The whole thrust of the argument in Life's Grandeur is how to square this with Gould's central argument that 'progress does not pervade or even meaningfully mark the history of life.'

The solution Gould proposes is that life is characterised by variation, but that once life exists its variation in one direction is limited by a 'wall'. Life cannot much vary from its dominant (in a modal or 'most common' sense) bacterial form towards less complex forms without ceasing to be life.

This limit, he argues, means that simply random processes of variation can lead to a highly skewed distribution of life forms. But this is simply the effect of an undirected process, limited on one side. There is no general trend, the most typical form of life remains unchanged, and there is no causation or drive towards the evolution of more complexity.

Gould certainly builds an impressive and in many areas convincing argument. But some key questions are left hanging. In his stress on the modal bacterial form of life he is in danger of forgetting that it is precisely the development of more complex life forms that is genuinely novel and interesting in evolutionary history.

He is right to stress that when looking at life it is the total picture that is important, and that any full understanding must base itself on this. But this correct point can open the danger of forgetting that parts of which this whole is made up have importance in their own .right, and not all parts are equally interesting or significant.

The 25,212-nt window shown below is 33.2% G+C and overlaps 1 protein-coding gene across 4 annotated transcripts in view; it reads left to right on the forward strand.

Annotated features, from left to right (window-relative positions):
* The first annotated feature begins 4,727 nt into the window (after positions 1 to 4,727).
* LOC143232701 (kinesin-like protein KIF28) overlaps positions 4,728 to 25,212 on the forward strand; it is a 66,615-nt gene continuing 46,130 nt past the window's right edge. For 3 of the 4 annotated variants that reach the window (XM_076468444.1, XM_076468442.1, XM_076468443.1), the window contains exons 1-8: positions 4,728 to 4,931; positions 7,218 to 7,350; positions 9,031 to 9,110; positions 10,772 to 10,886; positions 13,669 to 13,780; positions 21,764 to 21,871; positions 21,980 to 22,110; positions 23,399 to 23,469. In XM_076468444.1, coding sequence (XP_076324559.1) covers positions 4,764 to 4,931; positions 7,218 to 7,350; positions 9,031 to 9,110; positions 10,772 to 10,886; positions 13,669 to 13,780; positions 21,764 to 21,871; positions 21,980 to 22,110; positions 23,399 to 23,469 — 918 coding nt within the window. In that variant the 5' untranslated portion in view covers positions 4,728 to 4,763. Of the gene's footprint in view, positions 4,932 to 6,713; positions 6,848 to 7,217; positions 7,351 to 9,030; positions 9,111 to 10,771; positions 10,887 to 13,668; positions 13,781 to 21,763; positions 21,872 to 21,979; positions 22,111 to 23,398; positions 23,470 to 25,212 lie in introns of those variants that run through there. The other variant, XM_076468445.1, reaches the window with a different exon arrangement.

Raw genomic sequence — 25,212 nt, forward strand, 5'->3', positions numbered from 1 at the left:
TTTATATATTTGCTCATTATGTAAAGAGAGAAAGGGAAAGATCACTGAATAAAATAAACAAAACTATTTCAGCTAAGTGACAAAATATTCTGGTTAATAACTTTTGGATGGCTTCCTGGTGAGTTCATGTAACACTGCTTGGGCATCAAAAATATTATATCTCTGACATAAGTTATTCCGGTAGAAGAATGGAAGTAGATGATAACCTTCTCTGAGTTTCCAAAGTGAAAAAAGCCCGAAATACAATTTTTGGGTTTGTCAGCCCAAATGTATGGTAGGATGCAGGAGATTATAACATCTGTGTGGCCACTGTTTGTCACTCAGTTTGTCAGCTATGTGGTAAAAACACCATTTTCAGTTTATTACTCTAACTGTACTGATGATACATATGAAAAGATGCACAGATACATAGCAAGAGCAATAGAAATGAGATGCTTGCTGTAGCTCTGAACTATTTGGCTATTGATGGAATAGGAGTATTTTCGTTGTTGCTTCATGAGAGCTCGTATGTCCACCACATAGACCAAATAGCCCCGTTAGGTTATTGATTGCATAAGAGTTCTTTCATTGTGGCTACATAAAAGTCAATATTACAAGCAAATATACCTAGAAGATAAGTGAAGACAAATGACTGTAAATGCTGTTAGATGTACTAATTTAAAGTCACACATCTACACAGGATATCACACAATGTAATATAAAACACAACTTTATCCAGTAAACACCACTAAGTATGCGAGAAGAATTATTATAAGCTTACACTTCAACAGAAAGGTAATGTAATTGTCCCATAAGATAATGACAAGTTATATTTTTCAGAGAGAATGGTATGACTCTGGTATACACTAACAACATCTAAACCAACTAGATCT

For Gould his view in Life's Grandeur is a buttress to his earlier arguments about the contingent nature of history (both evolutionary but also in a wider sense). Yet his own arguments here do not in fact quite square with this view.

There is a rich debate on this whole subject. Gould's latest book is a fascinating, entertaining and stimulating contribution. In the introduction Gould asks, 'Please read this book. Then let's talk and have a whale of an argument.' In that spirit he certainly succeeds. This reviewer is sympathetic to many of his points. but doubts he has achieved the solution he hopes he has.

Paul McGarr